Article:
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May 1983

Effects of Propranolol Therapy on Renal Function and Body Fluid Composition

Author Affiliations

From the Medical Service, Harry S Truman Memorial Veterans Hospital and the Department of Medicine, University of Missouri Health Sciences Center, Columbia.

Arch Intern Med. 1983;143(5):927-931. doi:10.1001/archinte.1983.00350050085016

• Fourteen hypertensive men underwent assessment of renal function and body fluid composition following short-term (three to six weeks), long-term (five to six months), and withdrawal (two weeks) of propranolol hydrochloride mono-therapy for the treatment of hypertension. Results indicate that propranolol had little effect on glomerular filtration rate (<10% decrease); changes that did occur were directly correlated with changes in effective renal plasma flow. Propranolol therapy decreased effective renal plasma flow 14% and renal blood flow 15% during long-term therapy; decreases in renal perfusion persisted following withdrawal of therapy. Propranolol therapy was neither antidiuretic nor antinatriuretic; propranolol had no effect on urine osmolality, free water clearance, sodium clearance, or fractional sodium excretion. Furthermore, propranolol therapy did not expand plasma volume, extracellular fluid volume, or total body water. Finally, propranolol therapy had no effect on the renal handling of potassium or on serum potassium concentration.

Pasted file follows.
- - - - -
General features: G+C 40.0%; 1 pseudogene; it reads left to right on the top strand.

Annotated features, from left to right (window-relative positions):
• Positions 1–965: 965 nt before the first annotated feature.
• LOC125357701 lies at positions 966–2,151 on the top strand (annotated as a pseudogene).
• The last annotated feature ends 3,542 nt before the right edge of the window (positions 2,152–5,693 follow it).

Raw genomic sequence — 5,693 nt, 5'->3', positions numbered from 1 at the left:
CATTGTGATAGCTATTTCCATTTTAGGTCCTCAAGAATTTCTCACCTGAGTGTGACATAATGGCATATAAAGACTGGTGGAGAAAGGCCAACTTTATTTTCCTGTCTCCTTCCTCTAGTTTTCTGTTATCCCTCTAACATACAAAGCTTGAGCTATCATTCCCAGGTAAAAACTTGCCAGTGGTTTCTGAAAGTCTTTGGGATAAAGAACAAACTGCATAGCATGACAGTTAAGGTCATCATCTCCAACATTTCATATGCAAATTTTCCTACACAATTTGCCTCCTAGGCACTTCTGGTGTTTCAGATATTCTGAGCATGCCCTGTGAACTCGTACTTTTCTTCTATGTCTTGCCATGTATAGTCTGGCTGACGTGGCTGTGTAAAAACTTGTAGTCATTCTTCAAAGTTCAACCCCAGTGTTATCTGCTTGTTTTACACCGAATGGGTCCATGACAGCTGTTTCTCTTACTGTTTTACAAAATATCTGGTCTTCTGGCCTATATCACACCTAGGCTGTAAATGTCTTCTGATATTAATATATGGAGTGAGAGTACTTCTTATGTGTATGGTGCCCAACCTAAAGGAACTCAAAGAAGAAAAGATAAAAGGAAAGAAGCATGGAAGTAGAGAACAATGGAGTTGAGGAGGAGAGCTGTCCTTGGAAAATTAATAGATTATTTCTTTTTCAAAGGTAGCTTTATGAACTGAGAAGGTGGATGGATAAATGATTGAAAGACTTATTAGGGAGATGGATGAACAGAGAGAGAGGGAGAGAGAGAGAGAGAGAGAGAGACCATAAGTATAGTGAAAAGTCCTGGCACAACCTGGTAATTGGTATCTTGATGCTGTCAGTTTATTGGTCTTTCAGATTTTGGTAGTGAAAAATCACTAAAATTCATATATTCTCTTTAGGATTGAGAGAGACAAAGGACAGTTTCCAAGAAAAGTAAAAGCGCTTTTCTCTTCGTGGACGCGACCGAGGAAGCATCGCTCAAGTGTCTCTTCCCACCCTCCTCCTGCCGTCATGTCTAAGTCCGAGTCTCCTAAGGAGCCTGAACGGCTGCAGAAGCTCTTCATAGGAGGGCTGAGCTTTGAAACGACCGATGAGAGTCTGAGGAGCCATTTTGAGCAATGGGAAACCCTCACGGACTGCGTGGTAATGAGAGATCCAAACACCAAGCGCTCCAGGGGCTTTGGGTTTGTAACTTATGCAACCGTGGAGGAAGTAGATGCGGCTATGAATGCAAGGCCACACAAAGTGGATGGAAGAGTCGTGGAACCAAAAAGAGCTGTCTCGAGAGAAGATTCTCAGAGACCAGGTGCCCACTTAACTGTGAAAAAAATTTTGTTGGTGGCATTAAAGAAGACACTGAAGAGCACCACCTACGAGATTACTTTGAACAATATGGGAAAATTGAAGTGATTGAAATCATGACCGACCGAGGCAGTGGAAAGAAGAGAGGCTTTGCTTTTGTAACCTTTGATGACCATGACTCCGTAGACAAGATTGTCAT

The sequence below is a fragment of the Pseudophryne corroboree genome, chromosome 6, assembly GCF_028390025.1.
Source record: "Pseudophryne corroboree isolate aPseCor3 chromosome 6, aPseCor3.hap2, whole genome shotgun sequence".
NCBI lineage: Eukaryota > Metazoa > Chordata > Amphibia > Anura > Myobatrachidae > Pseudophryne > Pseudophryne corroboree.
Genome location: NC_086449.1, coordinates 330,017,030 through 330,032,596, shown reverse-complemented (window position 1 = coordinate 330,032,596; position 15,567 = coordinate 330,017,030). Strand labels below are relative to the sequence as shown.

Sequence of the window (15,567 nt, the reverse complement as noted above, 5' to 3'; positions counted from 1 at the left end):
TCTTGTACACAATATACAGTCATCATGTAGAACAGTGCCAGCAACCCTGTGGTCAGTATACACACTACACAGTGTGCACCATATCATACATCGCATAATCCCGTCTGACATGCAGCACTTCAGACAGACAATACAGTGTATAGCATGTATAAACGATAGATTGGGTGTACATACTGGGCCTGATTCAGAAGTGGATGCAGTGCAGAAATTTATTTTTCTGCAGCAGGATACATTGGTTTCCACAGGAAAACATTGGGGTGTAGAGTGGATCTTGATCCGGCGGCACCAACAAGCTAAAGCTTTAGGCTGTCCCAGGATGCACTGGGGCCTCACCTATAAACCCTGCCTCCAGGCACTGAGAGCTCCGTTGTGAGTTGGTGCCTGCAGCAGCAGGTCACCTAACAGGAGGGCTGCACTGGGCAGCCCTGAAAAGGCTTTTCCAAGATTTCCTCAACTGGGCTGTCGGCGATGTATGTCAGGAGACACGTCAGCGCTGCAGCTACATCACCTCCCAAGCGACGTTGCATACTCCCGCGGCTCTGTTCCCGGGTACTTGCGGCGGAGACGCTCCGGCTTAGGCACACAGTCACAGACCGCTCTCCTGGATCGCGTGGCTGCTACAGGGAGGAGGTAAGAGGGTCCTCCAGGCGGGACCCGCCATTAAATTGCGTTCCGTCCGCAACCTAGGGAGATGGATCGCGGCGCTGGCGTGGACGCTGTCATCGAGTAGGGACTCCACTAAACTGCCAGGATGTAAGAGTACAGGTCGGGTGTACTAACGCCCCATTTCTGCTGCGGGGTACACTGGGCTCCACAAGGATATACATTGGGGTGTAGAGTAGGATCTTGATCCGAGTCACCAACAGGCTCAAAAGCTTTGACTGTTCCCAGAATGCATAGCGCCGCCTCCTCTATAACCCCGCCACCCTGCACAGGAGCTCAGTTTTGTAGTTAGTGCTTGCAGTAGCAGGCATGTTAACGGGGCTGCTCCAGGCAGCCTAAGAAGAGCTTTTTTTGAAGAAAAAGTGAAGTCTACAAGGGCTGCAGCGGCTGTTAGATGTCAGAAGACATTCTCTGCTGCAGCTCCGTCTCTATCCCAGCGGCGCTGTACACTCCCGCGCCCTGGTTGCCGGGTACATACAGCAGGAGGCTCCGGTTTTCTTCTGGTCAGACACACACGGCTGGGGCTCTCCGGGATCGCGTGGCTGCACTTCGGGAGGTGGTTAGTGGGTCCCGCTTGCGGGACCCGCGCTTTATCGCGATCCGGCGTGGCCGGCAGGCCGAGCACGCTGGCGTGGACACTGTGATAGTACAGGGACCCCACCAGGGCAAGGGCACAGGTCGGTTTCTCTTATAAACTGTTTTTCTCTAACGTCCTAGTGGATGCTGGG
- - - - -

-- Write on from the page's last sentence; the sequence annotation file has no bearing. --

(Arch Intern Med 1983;143:927-931)

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